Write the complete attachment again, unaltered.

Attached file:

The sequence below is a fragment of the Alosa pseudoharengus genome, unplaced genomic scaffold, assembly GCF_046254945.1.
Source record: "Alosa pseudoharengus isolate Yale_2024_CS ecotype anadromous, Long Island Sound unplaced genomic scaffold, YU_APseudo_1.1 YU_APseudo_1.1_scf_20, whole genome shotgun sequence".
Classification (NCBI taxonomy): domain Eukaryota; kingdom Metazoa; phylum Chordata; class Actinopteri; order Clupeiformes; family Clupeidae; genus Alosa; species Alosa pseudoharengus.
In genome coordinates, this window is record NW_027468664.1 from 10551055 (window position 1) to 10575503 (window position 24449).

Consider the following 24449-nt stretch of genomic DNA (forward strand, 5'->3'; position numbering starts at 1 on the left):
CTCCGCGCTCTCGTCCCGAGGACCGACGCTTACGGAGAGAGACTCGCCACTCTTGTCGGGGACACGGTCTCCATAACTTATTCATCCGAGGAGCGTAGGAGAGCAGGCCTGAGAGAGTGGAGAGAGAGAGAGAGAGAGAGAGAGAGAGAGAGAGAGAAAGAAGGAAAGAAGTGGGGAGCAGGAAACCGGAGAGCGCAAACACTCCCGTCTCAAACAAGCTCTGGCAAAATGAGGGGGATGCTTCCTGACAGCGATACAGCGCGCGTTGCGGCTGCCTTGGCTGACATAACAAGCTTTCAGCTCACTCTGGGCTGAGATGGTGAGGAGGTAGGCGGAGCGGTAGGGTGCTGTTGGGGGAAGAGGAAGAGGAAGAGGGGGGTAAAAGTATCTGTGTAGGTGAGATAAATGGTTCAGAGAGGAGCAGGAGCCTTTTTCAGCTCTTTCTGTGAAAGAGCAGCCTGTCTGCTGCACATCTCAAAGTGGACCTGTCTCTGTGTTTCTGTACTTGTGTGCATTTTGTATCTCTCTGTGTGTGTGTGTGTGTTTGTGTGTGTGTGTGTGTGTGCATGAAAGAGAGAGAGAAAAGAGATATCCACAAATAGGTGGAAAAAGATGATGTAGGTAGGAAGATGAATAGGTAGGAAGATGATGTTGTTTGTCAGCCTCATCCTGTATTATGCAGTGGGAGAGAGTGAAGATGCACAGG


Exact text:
The sequence below is a fragment of the Alosa pseudoharengus genome, unplaced genomic scaffold, assembly GCF_046254945.1.
Source record: "Alosa pseudoharengus isolate Yale_2024_CS ecotype anadromous, Long Island Sound unplaced genomic scaffold, YU_APseudo_1.1 YU_APseudo_1.1_scf_20, whole genome shotgun sequence".
Classification (NCBI taxonomy): domain Eukaryota; kingdom Metazoa; phylum Chordata; class Actinopteri; order Clupeiformes; family Clupeidae; genus Alosa; species Alosa pseudoharengus.
In genome coordinates, this window is record NW_027468664.1 from 10551055 (window position 1) to 10575503 (window position 24449).

Consider the following 24449-nt stretch of genomic DNA (forward strand, 5'->3'; position numbering starts at 1 on the left):
CTCCGCGCTCTCGTCCCGAGGACCGACGCTTACGGAGAGAGACTCGCCACTCTTGTCGGGGACACGGTCTCCATAACTTATTCATCCGAGGAGCGTAGGAGAGCAGGCCTGAGAGAGTGGAGAGAGAGAGAGAGAGAGAGAGAGAGAGAGAGAGAGAAAGAAGGAAAGAAGTGGGGAGCAGGAAACCGGAGAGCGCAAACACTCCCGTCTCAAACAAGCTCTGGCAAAATGAGGGGGATGCTTCCTGACAGCGATACAGCGCGCGTTGCGGCTGCCTTGGCTGACATAACAAGCTTTCAGCTCACTCTGGGCTGAGATGGTGAGGAGGTAGGCGGAGCGGTAGGGTGCTGTTGGGGGAAGAGGAAGAGGAAGAGGGGGGTAAAAGTATCTGTGTAGGTGAGATAAATGGTTCAGAGAGGAGCAGGAGCCTTTTTCAGCTCTTTCTGTGAAAGAGCAGCCTGTCTGCTGCACATCTCAAAGTGGACCTGTCTCTGTGTTTCTGTACTTGTGTGCATTTTGTATCTCTCTGTGTGTGTGTGTGTGTTTGTGTGTGTGTGTGTGTGTGCATGAAAGAGAGAGAGAAAAGAGATATCCACAAATAGGTGGAAAAAGATGATGTAGGTAGGAAGATGAATAGGTAGGAAGATGATGTTGTTTGTCAGCCTCATCCTGTATTATGCAGTGGGAGAGAGTGAAGATGCACAGG